Overconcentrated shape means too many stones (of one colour) in one part of the board for the work they do; so shape that is inefficient because it's too solid. Being overconcentrated is worse than most beginners think: stones can be added to shore up a thin position, but overconcentrated is forever.
Dosaku, the undisputed best player of his time, brought go to a new level of theoretical knowledge. It was he who introduced the concept of tewari analysis. Applying this, he tried to overconcentrate the shapes of his opponents, like in this 1670 game against Chitetsu.
Joona Karjalainen?: Interestingly enough, this position reoccured on 2000-02-10 in a game between Cho U and Akiyama Jiro.
kmr?: More than interestingly enough, this position appeared in Dosaku-Chitetsu series (both times Dosaku as white) at least 2 times (according to my data). Both games from 1674, one game was won by Dosaku by 5 points, but 2nd was won by Chitetsu by 6 points (one of his very few wins with just black). Fuseki of both games is almost the same, except lower right corner.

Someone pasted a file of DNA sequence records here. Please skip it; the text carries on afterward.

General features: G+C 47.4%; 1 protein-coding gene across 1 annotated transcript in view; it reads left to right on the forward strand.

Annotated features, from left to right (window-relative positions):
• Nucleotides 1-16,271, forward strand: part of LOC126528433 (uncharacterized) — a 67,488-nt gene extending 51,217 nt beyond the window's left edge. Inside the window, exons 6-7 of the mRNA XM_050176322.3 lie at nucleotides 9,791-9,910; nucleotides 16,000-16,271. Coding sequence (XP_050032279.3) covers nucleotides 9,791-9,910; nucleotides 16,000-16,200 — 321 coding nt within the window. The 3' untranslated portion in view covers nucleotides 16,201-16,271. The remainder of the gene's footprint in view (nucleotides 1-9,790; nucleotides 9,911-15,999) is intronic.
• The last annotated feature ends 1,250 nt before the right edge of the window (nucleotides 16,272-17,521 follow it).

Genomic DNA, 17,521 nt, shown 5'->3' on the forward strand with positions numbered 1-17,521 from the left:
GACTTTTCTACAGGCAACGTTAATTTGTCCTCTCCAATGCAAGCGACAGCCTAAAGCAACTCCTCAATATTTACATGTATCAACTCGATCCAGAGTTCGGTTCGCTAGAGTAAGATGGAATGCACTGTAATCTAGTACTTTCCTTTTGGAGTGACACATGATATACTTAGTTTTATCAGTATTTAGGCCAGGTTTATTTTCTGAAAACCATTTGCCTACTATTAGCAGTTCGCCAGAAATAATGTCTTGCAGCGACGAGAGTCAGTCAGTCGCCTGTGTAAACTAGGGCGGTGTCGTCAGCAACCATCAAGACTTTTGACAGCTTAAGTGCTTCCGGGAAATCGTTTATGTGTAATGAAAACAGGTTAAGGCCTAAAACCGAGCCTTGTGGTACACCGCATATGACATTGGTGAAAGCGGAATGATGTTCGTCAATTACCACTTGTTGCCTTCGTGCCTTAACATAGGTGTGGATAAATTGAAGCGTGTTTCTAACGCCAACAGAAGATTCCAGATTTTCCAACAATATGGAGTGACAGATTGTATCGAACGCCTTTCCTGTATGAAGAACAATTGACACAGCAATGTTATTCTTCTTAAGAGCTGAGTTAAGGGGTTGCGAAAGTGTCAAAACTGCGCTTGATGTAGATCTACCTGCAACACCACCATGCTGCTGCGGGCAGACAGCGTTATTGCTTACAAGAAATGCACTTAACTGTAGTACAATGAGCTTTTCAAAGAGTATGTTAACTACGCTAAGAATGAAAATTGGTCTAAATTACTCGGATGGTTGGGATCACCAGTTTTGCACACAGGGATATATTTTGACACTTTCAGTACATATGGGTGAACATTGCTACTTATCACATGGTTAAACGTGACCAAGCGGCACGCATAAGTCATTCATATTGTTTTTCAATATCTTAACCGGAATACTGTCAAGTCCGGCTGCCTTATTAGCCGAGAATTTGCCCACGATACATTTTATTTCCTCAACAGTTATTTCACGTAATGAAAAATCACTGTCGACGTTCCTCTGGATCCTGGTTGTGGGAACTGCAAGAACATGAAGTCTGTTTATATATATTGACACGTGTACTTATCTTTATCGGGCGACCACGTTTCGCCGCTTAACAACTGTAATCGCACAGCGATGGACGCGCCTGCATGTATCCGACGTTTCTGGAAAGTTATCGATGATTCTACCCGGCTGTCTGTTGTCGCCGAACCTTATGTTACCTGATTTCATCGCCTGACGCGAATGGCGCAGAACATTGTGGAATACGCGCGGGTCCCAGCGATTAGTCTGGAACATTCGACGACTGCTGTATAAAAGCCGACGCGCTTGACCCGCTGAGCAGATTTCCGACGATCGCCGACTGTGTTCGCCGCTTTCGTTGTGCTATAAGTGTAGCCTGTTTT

After this sequence the black formation at the top is very strong. However the influence of the black groups overlaps in the marked area. This means that these stones have not been developed to their full efficiency on the board: they are overconcentrated.
Bill: In the published Elf commentaries, Elf gives Black a 51.0% winrate estimate after in the korigatachi diagram. It gives Black a 51.7% winrate estimate in this earlier position, where Black has just played the pincer (marked).
Who would have thought that this is just as bad as korigatachi? In the korigatachi diagram Elf identifies the culprit as . It recommends tenuki and later approaching White from the corner at "a".
The Japanese term korigatachi literally means "stiff shape". Koru, the Japanese verb from which kori derives, means congealing, clotting, gettting stiff shoulders, be fixated on something, concentrate overly much on something, be absorbed in something, be fascinated by something. It is distinct from (although perhaps a cognate of) the verb kooru, meaning freeze.